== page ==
None of the snippets I tried worked. Why? In contrary to WordPress, Gutenblocks aren’t written in PHP but JavaScript (JS). What’s more, you have two types of snippets, ES5 (or Classic JavaScript) and ESNext. The latter is a new type of JS that you need to convert to old JS before sites can use it.

It took some time for me to find out what type of JS it was. It was stated in the documentation, but only in an obscure corner of the tutorial section. If you want me to learn this, please tell me everything I need to know up front! Now, I know I need JavaScript to create elements on a website, not PHP.

You’re lucky because you could take your time experimenting to learn this technology, right? At most companies, time like this is not a given?

My boss gave me time to absorb the language and to learn it by trial and error. I’m grateful for that, but I understand that is not a given. Not many people have time to learn new technologies as loads of companies can’t or won’t invest that much.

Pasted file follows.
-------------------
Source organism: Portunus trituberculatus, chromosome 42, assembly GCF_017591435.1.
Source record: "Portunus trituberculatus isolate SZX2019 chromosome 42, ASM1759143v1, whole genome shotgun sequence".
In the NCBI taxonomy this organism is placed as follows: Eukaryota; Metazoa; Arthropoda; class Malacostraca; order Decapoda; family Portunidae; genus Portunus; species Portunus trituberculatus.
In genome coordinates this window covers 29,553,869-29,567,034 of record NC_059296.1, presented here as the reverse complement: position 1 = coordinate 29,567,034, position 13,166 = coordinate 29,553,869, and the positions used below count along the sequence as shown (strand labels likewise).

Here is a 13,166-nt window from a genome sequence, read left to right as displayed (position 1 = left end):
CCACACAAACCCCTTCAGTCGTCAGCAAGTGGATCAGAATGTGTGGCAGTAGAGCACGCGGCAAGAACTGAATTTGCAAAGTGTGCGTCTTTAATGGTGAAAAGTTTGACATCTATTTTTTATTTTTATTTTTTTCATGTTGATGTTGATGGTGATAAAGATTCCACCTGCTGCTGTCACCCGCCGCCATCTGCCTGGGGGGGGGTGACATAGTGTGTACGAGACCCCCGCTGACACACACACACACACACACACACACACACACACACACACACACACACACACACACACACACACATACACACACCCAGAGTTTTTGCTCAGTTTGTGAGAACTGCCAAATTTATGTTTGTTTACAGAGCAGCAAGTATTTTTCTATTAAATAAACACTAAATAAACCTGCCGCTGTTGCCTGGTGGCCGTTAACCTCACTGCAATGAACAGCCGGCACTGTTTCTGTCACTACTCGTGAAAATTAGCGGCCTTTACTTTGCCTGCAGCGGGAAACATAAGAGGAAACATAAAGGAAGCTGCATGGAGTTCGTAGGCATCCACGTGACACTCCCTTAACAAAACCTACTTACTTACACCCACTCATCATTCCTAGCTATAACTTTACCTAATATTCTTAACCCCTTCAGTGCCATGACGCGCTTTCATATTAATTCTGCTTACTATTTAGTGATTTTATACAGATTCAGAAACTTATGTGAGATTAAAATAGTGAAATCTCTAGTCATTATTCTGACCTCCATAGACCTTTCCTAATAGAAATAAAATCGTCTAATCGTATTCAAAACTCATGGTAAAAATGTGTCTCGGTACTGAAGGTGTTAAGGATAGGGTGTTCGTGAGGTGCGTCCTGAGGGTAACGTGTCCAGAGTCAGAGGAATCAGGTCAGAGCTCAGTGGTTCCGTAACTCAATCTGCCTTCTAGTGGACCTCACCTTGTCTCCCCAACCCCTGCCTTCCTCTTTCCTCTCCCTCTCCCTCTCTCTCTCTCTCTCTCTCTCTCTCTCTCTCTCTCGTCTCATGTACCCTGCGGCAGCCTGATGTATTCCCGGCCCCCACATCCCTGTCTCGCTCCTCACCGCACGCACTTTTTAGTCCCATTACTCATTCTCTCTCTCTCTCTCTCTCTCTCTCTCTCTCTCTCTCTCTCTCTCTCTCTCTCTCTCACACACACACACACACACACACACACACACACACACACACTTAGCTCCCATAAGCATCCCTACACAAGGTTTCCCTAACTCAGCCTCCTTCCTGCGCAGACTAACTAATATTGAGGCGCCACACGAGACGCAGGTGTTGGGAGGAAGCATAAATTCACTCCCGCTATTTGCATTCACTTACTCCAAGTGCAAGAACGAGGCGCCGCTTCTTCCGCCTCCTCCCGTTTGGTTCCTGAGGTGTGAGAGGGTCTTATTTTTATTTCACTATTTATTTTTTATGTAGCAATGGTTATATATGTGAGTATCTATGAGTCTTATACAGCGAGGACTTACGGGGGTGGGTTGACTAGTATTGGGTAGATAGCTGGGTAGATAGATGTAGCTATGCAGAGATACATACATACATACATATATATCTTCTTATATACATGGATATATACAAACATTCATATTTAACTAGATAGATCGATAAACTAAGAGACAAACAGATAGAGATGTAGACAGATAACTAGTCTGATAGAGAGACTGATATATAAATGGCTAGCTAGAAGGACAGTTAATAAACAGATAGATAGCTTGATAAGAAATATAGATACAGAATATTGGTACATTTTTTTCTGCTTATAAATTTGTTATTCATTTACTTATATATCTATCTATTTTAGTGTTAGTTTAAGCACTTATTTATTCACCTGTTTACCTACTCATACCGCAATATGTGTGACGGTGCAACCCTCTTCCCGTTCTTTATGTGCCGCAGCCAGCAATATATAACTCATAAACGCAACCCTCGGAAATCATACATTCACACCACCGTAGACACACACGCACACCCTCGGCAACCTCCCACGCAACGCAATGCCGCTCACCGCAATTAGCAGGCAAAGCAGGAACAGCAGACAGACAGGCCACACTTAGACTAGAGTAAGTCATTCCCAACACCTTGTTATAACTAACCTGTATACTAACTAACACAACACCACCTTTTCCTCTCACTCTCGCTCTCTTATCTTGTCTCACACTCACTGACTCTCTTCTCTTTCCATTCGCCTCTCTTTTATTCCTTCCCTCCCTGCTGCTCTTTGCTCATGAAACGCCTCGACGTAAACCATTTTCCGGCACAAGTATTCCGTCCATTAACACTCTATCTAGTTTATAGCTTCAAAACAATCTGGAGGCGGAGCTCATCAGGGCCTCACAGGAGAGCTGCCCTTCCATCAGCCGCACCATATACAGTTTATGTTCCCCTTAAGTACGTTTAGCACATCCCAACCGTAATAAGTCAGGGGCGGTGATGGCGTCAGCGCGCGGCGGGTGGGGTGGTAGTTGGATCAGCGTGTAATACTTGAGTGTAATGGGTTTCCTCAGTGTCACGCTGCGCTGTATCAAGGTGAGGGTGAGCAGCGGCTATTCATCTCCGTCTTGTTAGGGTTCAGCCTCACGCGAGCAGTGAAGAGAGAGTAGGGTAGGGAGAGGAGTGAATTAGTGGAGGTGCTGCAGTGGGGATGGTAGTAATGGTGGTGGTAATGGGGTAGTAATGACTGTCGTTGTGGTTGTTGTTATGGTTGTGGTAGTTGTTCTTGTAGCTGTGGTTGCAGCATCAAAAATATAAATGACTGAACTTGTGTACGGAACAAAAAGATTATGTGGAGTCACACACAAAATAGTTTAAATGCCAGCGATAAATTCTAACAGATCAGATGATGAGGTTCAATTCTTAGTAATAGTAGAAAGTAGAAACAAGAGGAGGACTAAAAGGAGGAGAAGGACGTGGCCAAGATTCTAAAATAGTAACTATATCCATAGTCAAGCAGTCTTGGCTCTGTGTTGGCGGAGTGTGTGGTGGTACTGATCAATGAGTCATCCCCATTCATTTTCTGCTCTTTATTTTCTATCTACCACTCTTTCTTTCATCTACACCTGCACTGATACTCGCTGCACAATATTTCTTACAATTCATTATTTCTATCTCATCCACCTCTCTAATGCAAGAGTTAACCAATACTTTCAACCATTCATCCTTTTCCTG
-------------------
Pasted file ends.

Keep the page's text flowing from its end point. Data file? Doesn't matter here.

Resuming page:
Developers have a hard time keeping their knowledge of HTML, CSS and PHP up to date, so learning a new language is easier said than done. Especially ESNext — as you need a build process before you can even get started! I had to ask some of our JavaScript fanatics to help me set up a staging environment.

While learning a language you grow to love or hate the documentation. How was that for you?

I’m not a native English speaker, so sometimes I have a hard time understanding what something does even if the documentation is really good. Learning a new language is not easy when you struggle with both the programming language and the written language.

We can overcome that by visualizing what code should do by using screenshots of end results in the documentation. I use the output to validate my work. If I don’t get errors and the output looks good, then, for me, I did it correctly.